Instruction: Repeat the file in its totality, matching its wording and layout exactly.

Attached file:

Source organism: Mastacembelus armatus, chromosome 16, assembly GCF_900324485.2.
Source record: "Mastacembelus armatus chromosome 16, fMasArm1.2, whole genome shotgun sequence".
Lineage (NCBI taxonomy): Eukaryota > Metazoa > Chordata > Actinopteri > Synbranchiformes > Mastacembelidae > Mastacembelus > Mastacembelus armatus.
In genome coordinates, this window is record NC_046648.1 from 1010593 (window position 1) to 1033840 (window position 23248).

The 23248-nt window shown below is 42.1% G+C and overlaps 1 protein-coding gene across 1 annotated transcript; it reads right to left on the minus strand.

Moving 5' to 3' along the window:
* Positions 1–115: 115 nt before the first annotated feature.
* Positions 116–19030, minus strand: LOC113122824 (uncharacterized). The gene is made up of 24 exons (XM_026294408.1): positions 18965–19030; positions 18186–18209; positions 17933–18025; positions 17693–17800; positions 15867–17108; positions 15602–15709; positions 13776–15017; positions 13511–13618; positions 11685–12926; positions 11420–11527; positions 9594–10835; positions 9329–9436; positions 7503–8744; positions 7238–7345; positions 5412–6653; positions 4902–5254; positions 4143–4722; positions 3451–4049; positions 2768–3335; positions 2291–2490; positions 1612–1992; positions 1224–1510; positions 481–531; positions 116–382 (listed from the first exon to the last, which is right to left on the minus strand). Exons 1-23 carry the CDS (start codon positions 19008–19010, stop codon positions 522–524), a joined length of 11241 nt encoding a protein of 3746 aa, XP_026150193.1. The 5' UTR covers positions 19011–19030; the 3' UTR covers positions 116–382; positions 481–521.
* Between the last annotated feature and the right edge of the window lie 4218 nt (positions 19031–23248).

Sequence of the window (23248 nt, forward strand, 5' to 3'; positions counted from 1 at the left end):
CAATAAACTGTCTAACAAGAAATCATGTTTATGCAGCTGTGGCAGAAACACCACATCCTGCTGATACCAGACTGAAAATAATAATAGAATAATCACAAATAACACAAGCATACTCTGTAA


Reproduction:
Source organism: Mastacembelus armatus, chromosome 16, assembly GCF_900324485.2.
Source record: "Mastacembelus armatus chromosome 16, fMasArm1.2, whole genome shotgun sequence".
Lineage (NCBI taxonomy): Eukaryota > Metazoa > Chordata > Actinopteri > Synbranchiformes > Mastacembelidae > Mastacembelus > Mastacembelus armatus.
In genome coordinates, this window is record NC_046648.1 from 1010593 (window position 1) to 1033840 (window position 23248).

The 23248-nt window shown below is 42.1% G+C and overlaps 1 protein-coding gene across 1 annotated transcript; it reads right to left on the minus strand.

Moving 5' to 3' along the window:
* Positions 1–115: 115 nt before the first annotated feature.
* Positions 116–19030, minus strand: LOC113122824 (uncharacterized). The gene is made up of 24 exons (XM_026294408.1): positions 18965–19030; positions 18186–18209; positions 17933–18025; positions 17693–17800; positions 15867–17108; positions 15602–15709; positions 13776–15017; positions 13511–13618; positions 11685–12926; positions 11420–11527; positions 9594–10835; positions 9329–9436; positions 7503–8744; positions 7238–7345; positions 5412–6653; positions 4902–5254; positions 4143–4722; positions 3451–4049; positions 2768–3335; positions 2291–2490; positions 1612–1992; positions 1224–1510; positions 481–531; positions 116–382 (listed from the first exon to the last, which is right to left on the minus strand). Exons 1-23 carry the CDS (start codon positions 19008–19010, stop codon positions 522–524), a joined length of 11241 nt encoding a protein of 3746 aa, XP_026150193.1. The 5' UTR covers positions 19011–19030; the 3' UTR covers positions 116–382; positions 481–521.
* Between the last annotated feature and the right edge of the window lie 4218 nt (positions 19031–23248).

Sequence of the window (23248 nt, forward strand, 5' to 3'; positions counted from 1 at the left end):
CAATAAACTGTCTAACAAGAAATCATGTTTATGCAGCTGTGGCAGAAACACCACATCCTGCTGATACCAGACTGAAAATAATAATAGAATAATCACAAATAACACAAGCATACTCTGTAA